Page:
Artist on the Rise"The social scene isn't pretentious. You can have conversation with anyone."
Artist K-Fai Steele uses her creative gifts to not only design works of art, but to help people reach their career goals.
Steele, who favors ink and watercolors to create charming, whimsical drawings and illustrations, works as a computer assistant at one of the city's Free Library Hot Spots. The computer lab is located at the Village of Arts and Humanities, which offers a multitude of after-school enrichment programs in economically challenged North Philadelphia.
Her flexibility as an artist helps her identify ways of helping people at the lab, whether they are 16 or 70. Most do not own their own computers and are seeking help with preparing resumes and using the Internet to find and apply for jobs. The kids arrive after school; earlier in the day, many of the kids' older relatives come in.
"I love working with the teenagers," Steele says. "They are passionate. They are all very creative. When they talk about things they are very idealistic and very fresh and they are not jaded, which is amazing considering where they grew up. They have this amazing outlook on the world and they think they can do anything and I do my best to steer them to the right resources to meet their goals."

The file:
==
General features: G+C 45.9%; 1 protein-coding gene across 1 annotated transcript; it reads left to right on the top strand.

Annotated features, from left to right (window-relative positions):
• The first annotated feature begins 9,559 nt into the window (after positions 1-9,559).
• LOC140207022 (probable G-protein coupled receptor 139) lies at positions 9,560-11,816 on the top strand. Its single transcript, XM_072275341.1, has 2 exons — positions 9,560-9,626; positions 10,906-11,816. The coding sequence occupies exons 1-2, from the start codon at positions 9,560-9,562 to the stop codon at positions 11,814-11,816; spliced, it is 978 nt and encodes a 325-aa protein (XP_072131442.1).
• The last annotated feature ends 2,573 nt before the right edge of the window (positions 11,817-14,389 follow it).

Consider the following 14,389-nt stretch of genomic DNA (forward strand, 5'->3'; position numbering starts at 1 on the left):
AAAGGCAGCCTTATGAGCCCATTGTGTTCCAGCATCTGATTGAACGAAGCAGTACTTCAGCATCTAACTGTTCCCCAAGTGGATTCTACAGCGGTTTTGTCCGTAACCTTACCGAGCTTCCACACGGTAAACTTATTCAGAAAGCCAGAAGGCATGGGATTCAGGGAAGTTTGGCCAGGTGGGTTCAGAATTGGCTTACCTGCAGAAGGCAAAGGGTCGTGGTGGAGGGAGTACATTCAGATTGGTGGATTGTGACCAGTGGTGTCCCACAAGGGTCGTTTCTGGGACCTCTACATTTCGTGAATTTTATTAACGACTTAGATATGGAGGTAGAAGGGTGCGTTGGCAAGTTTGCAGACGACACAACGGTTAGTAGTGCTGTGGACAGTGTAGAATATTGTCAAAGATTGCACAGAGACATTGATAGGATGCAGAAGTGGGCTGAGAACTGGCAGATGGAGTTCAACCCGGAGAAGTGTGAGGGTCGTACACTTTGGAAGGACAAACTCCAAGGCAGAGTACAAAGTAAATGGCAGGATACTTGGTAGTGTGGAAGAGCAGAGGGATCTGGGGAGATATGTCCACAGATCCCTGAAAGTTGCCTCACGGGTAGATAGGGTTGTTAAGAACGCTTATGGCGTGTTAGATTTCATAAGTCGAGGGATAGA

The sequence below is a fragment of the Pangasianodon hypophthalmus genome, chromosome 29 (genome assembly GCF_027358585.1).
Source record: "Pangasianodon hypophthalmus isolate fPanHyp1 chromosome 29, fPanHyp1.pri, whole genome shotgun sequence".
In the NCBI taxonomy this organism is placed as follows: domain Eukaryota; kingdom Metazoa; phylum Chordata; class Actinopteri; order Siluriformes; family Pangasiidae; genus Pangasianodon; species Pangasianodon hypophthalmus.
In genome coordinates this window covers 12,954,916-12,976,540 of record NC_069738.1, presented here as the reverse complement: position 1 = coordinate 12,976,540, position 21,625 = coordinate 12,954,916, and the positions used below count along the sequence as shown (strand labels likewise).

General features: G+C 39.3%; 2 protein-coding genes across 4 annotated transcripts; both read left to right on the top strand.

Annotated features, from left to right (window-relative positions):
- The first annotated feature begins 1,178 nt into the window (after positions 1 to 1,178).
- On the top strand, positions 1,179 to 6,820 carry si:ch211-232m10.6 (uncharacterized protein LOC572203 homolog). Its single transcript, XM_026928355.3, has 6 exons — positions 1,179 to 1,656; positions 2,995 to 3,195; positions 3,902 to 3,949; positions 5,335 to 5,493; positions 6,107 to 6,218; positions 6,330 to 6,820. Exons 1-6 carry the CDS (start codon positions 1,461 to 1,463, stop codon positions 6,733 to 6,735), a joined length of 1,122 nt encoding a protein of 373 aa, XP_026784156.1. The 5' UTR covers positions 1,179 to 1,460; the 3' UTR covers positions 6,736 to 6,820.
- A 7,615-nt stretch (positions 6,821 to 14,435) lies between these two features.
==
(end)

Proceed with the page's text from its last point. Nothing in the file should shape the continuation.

Recently, the Village, taking notice of Steele's artistic skills, commissioned her to write and illustrate a children's book, which will provide a history of the Village while also serving as a guide. She plans on documenting her progress on a blog.
Steele lives "where three culturally different neighborhoods — Northern Liberties, Kensington and Fishtown — converge." The area suits her, enabling her to walk or bike to many locales.
"I love walking around here to get coffee and breakfast and food," she says. "You can always find cheap food to eat. You can also find expensive food. I love the Milkcrate for coffee and breakfast. You can get a breakfast sandwich for $3, and it's really good. Dmitri's has Greek Mediterranean food. It's amazing, really delicious food. It's very small, a BYO, and very affordable."
Sometimes she rides her bike to her favorite art supply store, Artist & Craftsman Supply, in Center City Philadelphia. Other times she's at Book Corner, a used-book store. "I go there and I'll get a stack of books at one time and it only costs like $10."
The opportunity to visit local galleries with friends, many of whom are also artists, contributes to the area's robust social life.
"It's why I moved here," Steele says. "The social scene is fantastic. I hang out with a lot of creative people, and everyone is always down to go camping or have a party. Philly has a pretty tight and active social scene. You'll go to any event in the city, and you're bound to know someone there. I also like that the social scene isn't pretentious — you can have conversation with anyone."
Check out K-Fai's Philadelphia.